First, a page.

My Army stint pretty closely paralleled that of Elvis.  He was at Ft. Hood when I was there and he was assigned to the town next to ours in Germany.  Our paths crossed a few times, but we never met.  Elvis had a bunkmate named Peebles in basic training.  Peebles was the son of a Senator from one of the southern states.  He claimed that the entire unit Elvis was in was handpicked.  Elvis went to Germany soon after basic.  Peebles was transferred to our unit and during advanced training at Ft. Hood, I ran with him a bit.  Elvis went home from Germany just before me and he had also made Specialist 5 so we wore identical uniforms.  On the way home I made a train transfer in Friedberg, Germany (Elvis’ home base).   When I was boarding the train some guy yelled at me ”Hey Elvis, I thought you left already!” 

See Ponogram #2 – What the Army Taught Me

Odds and Ends

While living in the Detroit area, I was strapped for cash and looked for a part time job.  The one I came up with was selling crypts.  The company was Garden Planners, Inc.  The idea was good, and the price was right, as I remember it, but the approach was a little out of my scope.  The concept of Garden Planners was that burial under the water table allowed for and caused water to enter the burial vault with resultant putrefaction or rotting of the body.  Garden Planners built up a burial area such that bodies were placed above the water table in waterproof vaults and allowed to desiccate rather than rot.  For economy, vaults were stacked, with the entire stack (2 or 4 vaults) above the water table.  The primary sales approach was “before need”.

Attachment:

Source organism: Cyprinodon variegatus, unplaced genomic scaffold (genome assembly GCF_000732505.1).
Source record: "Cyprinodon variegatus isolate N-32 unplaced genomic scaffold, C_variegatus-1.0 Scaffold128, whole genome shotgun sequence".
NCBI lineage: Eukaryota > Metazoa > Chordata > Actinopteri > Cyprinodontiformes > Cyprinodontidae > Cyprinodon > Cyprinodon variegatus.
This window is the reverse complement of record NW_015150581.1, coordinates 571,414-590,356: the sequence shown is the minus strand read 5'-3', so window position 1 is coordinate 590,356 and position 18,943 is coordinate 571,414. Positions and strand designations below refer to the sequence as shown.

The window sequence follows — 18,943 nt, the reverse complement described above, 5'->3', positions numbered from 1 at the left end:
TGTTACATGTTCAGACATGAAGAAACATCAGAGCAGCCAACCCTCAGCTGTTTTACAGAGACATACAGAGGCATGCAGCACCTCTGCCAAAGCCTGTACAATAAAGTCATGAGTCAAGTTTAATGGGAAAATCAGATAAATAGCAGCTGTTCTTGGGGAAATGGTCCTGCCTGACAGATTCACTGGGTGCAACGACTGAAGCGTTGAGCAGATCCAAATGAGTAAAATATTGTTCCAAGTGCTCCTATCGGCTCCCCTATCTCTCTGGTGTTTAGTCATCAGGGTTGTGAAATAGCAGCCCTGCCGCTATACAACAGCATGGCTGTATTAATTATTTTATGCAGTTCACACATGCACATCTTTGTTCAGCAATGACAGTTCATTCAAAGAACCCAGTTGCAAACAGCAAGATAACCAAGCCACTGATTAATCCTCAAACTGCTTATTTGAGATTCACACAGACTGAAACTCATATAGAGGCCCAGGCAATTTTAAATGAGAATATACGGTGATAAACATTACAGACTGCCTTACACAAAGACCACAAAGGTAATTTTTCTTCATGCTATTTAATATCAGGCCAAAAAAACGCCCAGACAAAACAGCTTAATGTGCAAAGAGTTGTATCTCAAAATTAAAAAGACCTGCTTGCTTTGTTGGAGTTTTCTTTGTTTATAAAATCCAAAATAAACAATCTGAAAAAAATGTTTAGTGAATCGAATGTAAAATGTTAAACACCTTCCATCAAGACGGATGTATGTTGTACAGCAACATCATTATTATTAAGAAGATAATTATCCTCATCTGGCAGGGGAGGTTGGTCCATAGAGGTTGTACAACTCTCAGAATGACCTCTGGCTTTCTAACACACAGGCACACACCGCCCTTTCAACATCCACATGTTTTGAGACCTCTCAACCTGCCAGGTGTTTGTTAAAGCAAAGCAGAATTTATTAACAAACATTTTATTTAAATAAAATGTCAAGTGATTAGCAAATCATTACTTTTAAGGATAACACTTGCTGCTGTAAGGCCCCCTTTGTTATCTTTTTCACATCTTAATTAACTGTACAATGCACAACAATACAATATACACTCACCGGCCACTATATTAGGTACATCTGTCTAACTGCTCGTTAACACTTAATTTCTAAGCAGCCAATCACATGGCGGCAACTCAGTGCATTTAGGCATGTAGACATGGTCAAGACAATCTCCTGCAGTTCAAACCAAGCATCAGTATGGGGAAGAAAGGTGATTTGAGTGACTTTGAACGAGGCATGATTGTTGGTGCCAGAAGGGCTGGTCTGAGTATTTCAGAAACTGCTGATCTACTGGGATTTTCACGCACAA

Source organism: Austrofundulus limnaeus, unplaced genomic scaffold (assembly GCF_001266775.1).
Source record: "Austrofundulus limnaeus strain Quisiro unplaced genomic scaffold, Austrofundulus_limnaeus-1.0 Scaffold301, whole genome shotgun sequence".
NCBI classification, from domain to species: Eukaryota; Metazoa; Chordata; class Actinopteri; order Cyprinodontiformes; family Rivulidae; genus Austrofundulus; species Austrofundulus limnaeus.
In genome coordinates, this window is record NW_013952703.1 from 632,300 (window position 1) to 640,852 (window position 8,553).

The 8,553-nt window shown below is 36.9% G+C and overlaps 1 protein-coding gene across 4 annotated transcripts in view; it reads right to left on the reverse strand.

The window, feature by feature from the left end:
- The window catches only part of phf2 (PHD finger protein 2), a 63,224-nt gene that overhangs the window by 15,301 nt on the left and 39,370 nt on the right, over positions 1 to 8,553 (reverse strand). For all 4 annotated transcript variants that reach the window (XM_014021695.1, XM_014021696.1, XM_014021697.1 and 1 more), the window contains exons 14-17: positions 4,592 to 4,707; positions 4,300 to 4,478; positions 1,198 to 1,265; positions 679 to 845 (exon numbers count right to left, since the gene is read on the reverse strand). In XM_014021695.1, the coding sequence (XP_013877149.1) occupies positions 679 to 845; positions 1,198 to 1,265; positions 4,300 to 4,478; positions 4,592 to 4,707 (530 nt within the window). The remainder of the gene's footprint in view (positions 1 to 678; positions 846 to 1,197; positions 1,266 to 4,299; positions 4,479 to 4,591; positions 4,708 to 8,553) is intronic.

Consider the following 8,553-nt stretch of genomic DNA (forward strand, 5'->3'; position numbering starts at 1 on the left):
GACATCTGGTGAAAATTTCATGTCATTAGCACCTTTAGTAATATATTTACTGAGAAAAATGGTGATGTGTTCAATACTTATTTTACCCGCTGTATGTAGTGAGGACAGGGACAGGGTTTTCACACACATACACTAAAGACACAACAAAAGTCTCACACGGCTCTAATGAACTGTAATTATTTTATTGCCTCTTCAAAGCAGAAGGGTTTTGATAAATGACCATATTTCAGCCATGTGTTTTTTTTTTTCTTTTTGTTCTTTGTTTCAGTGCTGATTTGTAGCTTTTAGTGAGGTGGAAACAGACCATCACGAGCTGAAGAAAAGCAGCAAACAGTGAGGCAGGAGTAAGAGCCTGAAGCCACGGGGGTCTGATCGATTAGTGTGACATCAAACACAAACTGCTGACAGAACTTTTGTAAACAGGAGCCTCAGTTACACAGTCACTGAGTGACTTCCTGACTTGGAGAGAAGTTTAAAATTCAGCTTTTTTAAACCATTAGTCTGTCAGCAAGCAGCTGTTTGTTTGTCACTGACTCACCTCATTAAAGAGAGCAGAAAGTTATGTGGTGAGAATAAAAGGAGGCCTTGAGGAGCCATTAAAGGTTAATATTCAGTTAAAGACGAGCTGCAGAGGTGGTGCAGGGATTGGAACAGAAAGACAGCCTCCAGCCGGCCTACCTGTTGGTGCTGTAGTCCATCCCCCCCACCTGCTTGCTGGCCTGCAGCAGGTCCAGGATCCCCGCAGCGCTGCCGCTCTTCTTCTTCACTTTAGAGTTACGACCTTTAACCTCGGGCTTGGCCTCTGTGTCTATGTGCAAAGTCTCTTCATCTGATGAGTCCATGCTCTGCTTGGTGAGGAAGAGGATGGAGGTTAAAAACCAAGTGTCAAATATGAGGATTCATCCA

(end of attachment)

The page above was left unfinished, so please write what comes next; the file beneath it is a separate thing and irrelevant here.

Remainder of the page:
Above ground crypts

Because decisions like this tend to be made by working people and usually married couples, we hit them in the evening hours.  The calls were not cold, but rather based on responses to advertising by other means.  As a newcomer to the business, I was given the task of seeing previous customers who had defaulted on payments for one reason or another, to try to get them back into the fold.  I tried for four calls or so each evening.

The evening began with a pep talk/meeting for the sales staff at Garden Planners.  The sales manager was a motivational speaker.  He gave us tips, told us success stories, and described the proper attitudes for success.  He said good will is fine, but good will only exists between a salesman and someone who BUYS from him.  In the end, if the person doesn’t buy, it doesn’t matter what you say to him.  Start out gentle and logical, but if that fails, show comparative charts depicting one casket leaking water and another clean and dry (these charts were included in the toolbox).  Say “You wouldn’t want your wife/husband to end up like this, would you?”  In fact, say anything to convince the person to buy, since if he doesn’t buy, no good will exists and it doesn’t matter if you get kicked out.

I sold a few crypts, I learned what sales people mean by the longest walk in the world (from your car to the front door), and I found out that I didn’t have what it takes to badger people into buying.  Receiving the “You have been selected…” from the US Army saved me from any more of that experience.